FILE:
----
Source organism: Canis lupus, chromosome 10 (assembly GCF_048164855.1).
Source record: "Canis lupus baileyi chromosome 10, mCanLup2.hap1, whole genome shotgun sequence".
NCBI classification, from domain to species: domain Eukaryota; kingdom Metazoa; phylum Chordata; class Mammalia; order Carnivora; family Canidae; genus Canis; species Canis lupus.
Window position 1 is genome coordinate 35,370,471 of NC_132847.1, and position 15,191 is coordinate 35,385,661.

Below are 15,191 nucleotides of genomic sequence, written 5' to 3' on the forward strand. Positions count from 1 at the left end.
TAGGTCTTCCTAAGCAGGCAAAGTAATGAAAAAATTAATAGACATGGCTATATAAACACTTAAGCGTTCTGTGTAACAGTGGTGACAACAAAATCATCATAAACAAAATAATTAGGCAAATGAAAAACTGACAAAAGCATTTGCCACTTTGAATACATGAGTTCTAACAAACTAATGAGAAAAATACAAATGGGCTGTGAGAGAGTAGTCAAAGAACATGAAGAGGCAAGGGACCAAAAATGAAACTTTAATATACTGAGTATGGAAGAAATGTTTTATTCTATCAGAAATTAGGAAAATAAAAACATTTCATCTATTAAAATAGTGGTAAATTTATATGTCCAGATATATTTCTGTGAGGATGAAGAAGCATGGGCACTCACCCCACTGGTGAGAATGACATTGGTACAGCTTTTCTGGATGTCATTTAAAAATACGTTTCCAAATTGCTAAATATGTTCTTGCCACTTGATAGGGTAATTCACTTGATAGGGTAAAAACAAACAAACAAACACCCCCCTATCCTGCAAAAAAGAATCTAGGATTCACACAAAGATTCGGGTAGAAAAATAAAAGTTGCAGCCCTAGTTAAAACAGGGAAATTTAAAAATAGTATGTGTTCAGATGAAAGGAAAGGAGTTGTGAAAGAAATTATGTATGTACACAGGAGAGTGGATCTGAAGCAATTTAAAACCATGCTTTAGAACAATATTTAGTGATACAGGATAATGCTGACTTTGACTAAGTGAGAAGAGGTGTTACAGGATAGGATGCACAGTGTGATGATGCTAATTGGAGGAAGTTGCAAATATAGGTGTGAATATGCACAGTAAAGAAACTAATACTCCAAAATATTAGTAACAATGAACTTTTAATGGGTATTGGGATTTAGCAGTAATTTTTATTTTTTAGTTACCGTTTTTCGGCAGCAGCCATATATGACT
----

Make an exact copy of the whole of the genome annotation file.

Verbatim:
Source organism: Canis lupus, chromosome 10 (assembly GCF_048164855.1).
Source record: "Canis lupus baileyi chromosome 10, mCanLup2.hap1, whole genome shotgun sequence".
NCBI classification, from domain to species: domain Eukaryota; kingdom Metazoa; phylum Chordata; class Mammalia; order Carnivora; family Canidae; genus Canis; species Canis lupus.
Window position 1 is genome coordinate 35,370,471 of NC_132847.1, and position 15,191 is coordinate 35,385,661.

Below are 15,191 nucleotides of genomic sequence, written 5' to 3' on the forward strand. Positions count from 1 at the left end.
TAGGTCTTCCTAAGCAGGCAAAGTAATGAAAAAATTAATAGACATGGCTATATAAACACTTAAGCGTTCTGTGTAACAGTGGTGACAACAAAATCATCATAAACAAAATAATTAGGCAAATGAAAAACTGACAAAAGCATTTGCCACTTTGAATACATGAGTTCTAACAAACTAATGAGAAAAATACAAATGGGCTGTGAGAGAGTAGTCAAAGAACATGAAGAGGCAAGGGACCAAAAATGAAACTTTAATATACTGAGTATGGAAGAAATGTTTTATTCTATCAGAAATTAGGAAAATAAAAACATTTCATCTATTAAAATAGTGGTAAATTTATATGTCCAGATATATTTCTGTGAGGATGAAGAAGCATGGGCACTCACCCCACTGGTGAGAATGACATTGGTACAGCTTTTCTGGATGTCATTTAAAAATACGTTTCCAAATTGCTAAATATGTTCTTGCCACTTGATAGGGTAATTCACTTGATAGGGTAAAAACAAACAAACAAACACCCCCCTATCCTGCAAAAAAGAATCTAGGATTCACACAAAGATTCGGGTAGAAAAATAAAAGTTGCAGCCCTAGTTAAAACAGGGAAATTTAAAAATAGTATGTGTTCAGATGAAAGGAAAGGAGTTGTGAAAGAAATTATGTATGTACACAGGAGAGTGGATCTGAAGCAATTTAAAACCATGCTTTAGAACAATATTTAGTGATACAGGATAATGCTGACTTTGACTAAGTGAGAAGAGGTGTTACAGGATAGGATGCACAGTGTGATGATGCTAATTGGAGGAAGTTGCAAATATAGGTGTGAATATGCACAGTAAAGAAACTAATACTCCAAAATATTAGTAACAATGAACTTTTAATGGGTATTGGGATTTAGCAGTAATTTTTATTTTTTAGTTACCGTTTTTCGGCAGCAGCCATATATGACT